Suns win NBA Draft Lottery, Mavericks To Pick 5th
CHICAGO (AP) — Phoenix general manager Ryan McDonough was on stage moments after the NBA draft lottery ended, talking about the future of the Suns and mentioning how they had the best odds of picking No. 1 overall.
And then he stopped to correct himself.
“We have No. 1,” McDonough said. “I’ve got to adjust to that.”
It’s an adjustment that he and the Suns will happily be making.
The worst team in the league this season will pick first in the NBA draft on June 21, after the Suns won the draft lottery on Tuesday night. It’s the first time the Suns will have the chance to make the first overall selection.
“It’s great for our franchise,” said McDonough, whose club went 21-61 this season and missed the playoffs for an eighth consecutive year. “It’s something that you say coming into it, you don’t have any control over it so you’re not going to get nervous. And I was here dying. I could barely breathe. I needed an oxygen tank.”
The Suns have three great candidates for No. 1, all with ties to either Arizona or new Phoenix coach Igor Kokoskov. Arizona freshman center Deandre Ayton is widely expected to be a strong candidate to go No. 1 overall, and he was at the lottery to watch the Suns win the pick. So was Duke’s Marvin Bagley III, an Arizona native.
And Kokoskov is particularly familiar with Slovenia’s Luka Doncic, who will be coming to the NBA from Real Madrid. Kokoskov coached Slovenia — and Doncic — to the gold medal at the European championships last summer.
“We have a small target grouping in mind, but we’re not going to rule anything out at this point,” McDonough said. “I think we’ll have a great choice, no matter who we select.”
The Suns were big winners.
So were Sacramento and Atlanta.
Sacramento will pick No. 2 and Atlanta got the No. 3 pick — both of them moving up and bucking some odds to get there. The top three spots were determined by the lottery, and then spots 4-14 fell in line of reverse order of record.
Sacramento had a 18.3 percent chance entering the lottery of moving into the top three, while Atlanta’s move-up was really just a slightly bigger upset than a coin-flip — the Hawks came into the night with a 42.3 percent chance of getting picks 1, 2 or 3.
“No big deal. It’s a deep draft,” Kings vice president and general manager Vlade Divac said. “We’re going to do our job and obviously, I’m glad that we played the last two years to develop guys and try to win games. You cannot develop guys if you don’t teach them how to win.”
The Hawks, like the Suns, got their lottery result one day after introducing a new coach. Lloyd Pierce is taking over in Atlanta, with a reputation of helping great young talent develop — he’s worked with Joel Embiid, Stephen Curry, Klay Thompson and LeBron James, among many others.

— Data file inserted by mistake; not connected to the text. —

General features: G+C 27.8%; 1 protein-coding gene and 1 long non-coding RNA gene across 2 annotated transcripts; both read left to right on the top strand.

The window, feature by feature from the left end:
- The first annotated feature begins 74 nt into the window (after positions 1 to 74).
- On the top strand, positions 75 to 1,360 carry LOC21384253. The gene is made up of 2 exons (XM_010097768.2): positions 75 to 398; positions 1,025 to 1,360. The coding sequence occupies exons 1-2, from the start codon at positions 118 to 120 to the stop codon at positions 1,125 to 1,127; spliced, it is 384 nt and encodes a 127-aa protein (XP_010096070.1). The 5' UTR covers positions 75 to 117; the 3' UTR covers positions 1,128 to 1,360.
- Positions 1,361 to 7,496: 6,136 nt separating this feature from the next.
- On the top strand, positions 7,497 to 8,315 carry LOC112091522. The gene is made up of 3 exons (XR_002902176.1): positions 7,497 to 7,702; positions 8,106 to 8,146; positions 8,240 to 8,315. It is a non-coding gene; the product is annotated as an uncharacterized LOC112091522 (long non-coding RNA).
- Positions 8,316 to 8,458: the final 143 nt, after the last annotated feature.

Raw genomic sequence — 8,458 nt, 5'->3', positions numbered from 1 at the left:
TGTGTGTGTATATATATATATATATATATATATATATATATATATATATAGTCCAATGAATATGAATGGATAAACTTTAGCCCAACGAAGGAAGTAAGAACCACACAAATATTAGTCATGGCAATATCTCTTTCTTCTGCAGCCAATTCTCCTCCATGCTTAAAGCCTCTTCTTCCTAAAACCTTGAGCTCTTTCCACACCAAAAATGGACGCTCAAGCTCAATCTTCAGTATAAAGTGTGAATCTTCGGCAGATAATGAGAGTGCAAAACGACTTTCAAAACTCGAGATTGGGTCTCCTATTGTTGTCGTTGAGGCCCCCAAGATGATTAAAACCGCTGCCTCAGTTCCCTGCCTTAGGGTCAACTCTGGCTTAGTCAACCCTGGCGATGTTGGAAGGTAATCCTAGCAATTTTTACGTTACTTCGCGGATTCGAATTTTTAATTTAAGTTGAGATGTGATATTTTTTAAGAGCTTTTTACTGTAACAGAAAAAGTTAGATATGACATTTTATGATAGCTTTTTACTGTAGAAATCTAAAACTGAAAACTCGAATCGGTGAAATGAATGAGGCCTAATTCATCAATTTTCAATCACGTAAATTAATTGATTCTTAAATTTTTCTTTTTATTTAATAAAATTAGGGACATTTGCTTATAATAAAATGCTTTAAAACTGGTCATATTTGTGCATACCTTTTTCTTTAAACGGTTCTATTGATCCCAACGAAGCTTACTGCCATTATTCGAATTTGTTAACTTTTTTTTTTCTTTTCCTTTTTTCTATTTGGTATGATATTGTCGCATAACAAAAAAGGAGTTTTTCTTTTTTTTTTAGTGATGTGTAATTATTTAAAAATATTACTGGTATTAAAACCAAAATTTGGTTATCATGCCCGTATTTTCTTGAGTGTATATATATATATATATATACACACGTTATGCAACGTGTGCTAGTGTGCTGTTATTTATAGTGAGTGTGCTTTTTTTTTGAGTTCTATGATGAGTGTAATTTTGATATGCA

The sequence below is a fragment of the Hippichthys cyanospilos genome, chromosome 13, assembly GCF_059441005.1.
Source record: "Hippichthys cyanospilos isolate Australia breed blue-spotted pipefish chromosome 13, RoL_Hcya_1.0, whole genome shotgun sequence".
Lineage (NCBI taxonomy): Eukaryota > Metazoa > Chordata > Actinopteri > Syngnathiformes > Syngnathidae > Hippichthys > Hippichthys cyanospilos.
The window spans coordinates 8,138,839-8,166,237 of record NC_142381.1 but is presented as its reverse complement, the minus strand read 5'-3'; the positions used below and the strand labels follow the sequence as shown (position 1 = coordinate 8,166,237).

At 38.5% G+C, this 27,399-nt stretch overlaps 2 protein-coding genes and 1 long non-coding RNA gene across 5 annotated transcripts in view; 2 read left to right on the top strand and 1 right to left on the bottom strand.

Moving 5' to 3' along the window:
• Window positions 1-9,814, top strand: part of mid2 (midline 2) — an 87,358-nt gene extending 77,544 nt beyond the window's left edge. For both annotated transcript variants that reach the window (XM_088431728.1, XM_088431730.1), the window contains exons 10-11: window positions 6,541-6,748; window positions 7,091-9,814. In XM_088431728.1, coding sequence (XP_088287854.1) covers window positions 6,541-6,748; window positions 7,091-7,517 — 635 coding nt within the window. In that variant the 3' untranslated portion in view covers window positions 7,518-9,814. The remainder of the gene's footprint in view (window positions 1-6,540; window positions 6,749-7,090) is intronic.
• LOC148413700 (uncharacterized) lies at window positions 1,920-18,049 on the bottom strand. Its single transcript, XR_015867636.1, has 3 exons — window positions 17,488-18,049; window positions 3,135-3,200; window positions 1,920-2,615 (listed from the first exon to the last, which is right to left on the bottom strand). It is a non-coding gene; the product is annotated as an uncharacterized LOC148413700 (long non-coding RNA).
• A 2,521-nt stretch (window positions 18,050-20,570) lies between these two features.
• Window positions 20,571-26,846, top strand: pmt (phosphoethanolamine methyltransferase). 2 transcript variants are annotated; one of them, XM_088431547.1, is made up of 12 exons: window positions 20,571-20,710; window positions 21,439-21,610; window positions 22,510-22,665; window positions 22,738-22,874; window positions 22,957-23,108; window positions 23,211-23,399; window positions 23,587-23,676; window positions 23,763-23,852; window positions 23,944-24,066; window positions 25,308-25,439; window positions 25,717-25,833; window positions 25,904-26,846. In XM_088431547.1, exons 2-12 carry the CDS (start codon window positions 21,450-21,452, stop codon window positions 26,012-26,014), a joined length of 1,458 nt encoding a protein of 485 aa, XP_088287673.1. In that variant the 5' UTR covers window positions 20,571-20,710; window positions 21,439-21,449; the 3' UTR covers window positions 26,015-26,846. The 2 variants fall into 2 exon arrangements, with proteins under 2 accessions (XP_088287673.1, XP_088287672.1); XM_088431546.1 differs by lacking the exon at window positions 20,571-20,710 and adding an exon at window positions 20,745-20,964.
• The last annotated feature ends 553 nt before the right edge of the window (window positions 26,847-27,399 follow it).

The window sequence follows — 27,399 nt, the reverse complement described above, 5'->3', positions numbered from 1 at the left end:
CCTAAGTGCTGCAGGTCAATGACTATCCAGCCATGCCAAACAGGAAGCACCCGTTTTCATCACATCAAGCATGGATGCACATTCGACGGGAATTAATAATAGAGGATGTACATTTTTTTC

“For Hawks fans, it’s a big deal,” said Hawks owner Jami Gertz, who represented the franchise on stage at the lottery. “I say to Atlanta, we are on our way. Championships down the road, sooner than later. Let’s go.”
The rest of the slots, in order, went to No. 4 Memphis, No. 5 Dallas, No. 6 Orlando, No. 7 Chicago, No. 8 Cleveland, No. 9 New York, No. 10 Philadelphia, No. 11 Charlotte, No. 12 and No. 13 Los Angeles Clippers, and No. 14 Denver.
The draft is June 21 at Barclays Center in Brooklyn.
The lottery has been around since 1985, was tweaked to a weighted system in 1990 and will be changing again next year in an effort to discourage teams from tanking.
Going forward, the three teams with the worst regular-season records will all have 14 percent chances of winning the No. 1 pick, the fourth-worst team will have a 12.5 percent chance and the fifth-worst 10.5 percent. So there will still be a benefit to being bad, but the odds will be so similar among the bottom five teams — a 3.5 percent differential in the race for No. 1, instead of the 16.2 percent gap like this year — that the reward for losing might be lessened.
“I don’t like that word, what is it, tanking?” Divac said. “I hate it.”
Josh Jackson, who just completed his rookie season with Phoenix, represented the Suns on the stage, for the public announcement of what was drawn in secret about an hour earlier. Only a handful of team representatives, NBA officials and media knew the outcome of the lottery before it was revealed publicly and they were all sequestered until the results were aired.
Jackson said he thinks the Suns need a big man. That means his vote, for now anyway, is Ayton.
“He’s got so much potential,” Jackson said.
The Suns feel the same way about themselves. They have three picks in the first 31 in this draft, plus have some cap room to work with this summer. The plan, McDonough said, is to add some veterans to mold what will be a young core led by the likes of Devin Booker, Jackson and potentially whoever the No. 1 pick is next month.
With some more luck, Jackson won’t be going to more lotteries.
“Hopefully we won’t be sitting up here too much longer,” Jackson said.
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